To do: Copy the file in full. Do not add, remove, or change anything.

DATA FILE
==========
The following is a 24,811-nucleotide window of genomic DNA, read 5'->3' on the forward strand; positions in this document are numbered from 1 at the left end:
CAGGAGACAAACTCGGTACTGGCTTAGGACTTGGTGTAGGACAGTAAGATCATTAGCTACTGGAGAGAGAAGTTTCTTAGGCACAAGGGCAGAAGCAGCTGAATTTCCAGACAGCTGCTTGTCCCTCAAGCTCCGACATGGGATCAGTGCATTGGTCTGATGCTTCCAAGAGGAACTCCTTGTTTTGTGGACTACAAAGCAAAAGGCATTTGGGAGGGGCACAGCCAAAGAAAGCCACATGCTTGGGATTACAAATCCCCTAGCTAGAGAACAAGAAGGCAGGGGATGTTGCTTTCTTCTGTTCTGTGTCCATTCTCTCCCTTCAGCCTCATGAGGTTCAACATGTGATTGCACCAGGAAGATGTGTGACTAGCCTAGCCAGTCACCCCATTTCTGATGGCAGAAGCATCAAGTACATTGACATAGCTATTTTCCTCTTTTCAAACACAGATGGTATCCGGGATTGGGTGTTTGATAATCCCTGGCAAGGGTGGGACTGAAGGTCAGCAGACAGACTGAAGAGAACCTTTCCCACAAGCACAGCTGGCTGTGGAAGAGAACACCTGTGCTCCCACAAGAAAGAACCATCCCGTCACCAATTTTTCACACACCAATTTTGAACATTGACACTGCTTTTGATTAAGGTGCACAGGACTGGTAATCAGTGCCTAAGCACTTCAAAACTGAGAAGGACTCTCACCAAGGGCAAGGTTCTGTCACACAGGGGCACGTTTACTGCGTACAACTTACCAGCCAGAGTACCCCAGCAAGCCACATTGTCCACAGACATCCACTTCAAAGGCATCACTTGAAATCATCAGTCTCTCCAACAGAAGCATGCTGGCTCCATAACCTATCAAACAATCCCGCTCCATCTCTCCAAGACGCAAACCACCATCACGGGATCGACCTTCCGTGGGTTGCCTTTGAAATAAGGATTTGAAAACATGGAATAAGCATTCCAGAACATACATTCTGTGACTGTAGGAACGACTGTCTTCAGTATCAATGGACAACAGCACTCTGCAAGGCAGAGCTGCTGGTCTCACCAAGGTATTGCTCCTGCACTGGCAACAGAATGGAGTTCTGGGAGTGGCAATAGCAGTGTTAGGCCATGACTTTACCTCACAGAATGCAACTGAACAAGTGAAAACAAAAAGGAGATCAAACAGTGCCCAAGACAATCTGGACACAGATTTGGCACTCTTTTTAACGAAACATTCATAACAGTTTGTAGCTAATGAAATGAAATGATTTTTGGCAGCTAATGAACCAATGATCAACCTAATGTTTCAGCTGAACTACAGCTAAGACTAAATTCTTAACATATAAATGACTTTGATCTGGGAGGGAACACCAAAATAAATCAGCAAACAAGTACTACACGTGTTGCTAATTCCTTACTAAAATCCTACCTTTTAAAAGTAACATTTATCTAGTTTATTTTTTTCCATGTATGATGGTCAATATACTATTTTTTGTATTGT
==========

The following is a 24,811-nucleotide window of genomic DNA, read 5'->3' on the forward strand; positions in this document are numbered from 1 at the left end:
CAGGAGACAAACTCGGTACTGGCTTAGGACTTGGTGTAGGACAGTAAGATCATTAGCTACTGGAGAGAGAAGTTTCTTAGGCACAAGGGCAGAAGCAGCTGAATTTCCAGACAGCTGCTTGTCCCTCAAGCTCCGACATGGGATCAGTGCATTGGTCTGATGCTTCCAAGAGGAACTCCTTGTTTTGTGGACTACAAAGCAAAAGGCATTTGGGAGGGGCACAGCCAAAGAAAGCCACATGCTTGGGATTACAAATCCCCTAGCTAGAGAACAAGAAGGCAGGGGATGTTGCTTTCTTCTGTTCTGTGTCCATTCTCTCCCTTCAGCCTCATGAGGTTCAACATGTGATTGCACCAGGAAGATGTGTGACTAGCCTAGCCAGTCACCCCATTTCTGATGGCAGAAGCATCAAGTACATTGACATAGCTATTTTCCTCTTTTCAAACACAGATGGTATCCGGGATTGGGTGTTTGATAATCCCTGGCAAGGGTGGGACTGAAGGTCAGCAGACAGACTGAAGAGAACCTTTCCCACAAGCACAGCTGGCTGTGGAAGAGAACACCTGTGCTCCCACAAGAAAGAACCATCCCGTCACCAATTTTTCACACACCAATTTTGAACATTGACACTGCTTTTGATTAAGGTGCACAGGACTGGTAATCAGTGCCTAAGCACTTCAAAACTGAGAAGGACTCTCACCAAGGGCAAGGTTCTGTCACACAGGGGCACGTTTACTGCGTACAACTTACCAGCCAGAGTACCCCAGCAAGCCACATTGTCCACAGACATCCACTTCAAAGGCATCACTTGAAATCATCAGTCTCTCCAACAGAAGCATGCTGGCTCCATAACCTATCAAACAATCCCGCTCCATCTCTCCAAGACGCAAACCACCATCACGGGATCGACCTTCCGTGGGTTGCCTTTGAAATAAGGATTTGAAAACATGGAATAAGCATTCCAGAACATACATTCTGTGACTGTAGGAACGACTGTCTTCAGTATCAATGGACAACAGCACTCTGCAAGGCAGAGCTGCTGGTCTCACCAAGGTATTGCTCCTGCACTGGCAACAGAATGGAGTTCTGGGAGTGGCAATAGCAGTGTTAGGCCATGACTTTACCTCACAGAATGCAACTGAACAAGTGAAAACAAAAAGGAGATCAAACAGTGCCCAAGACAATCTGGACACAGATTTGGCACTCTTTTTAACGAAACATTCATAACAGTTTGTAGCTAATGAAATGAAATGATTTTTGGCAGCTAATGAACCAATGATCAACCTAATGTTTCAGCTGAACTACAGCTAAGACTAAATTCTTAACATATAAATGACTTTGATCTGGGAGGGAACACCAAAATAAATCAGCAAACAAGTACTACACGTGTTGCTAATTCCTTACTAAAATCCTACCTTTTAAAAGTAACATTTATCTAGTTTATTTTTTTCCATGTATGATGGTCAATATACTATTTTTTGTATTGT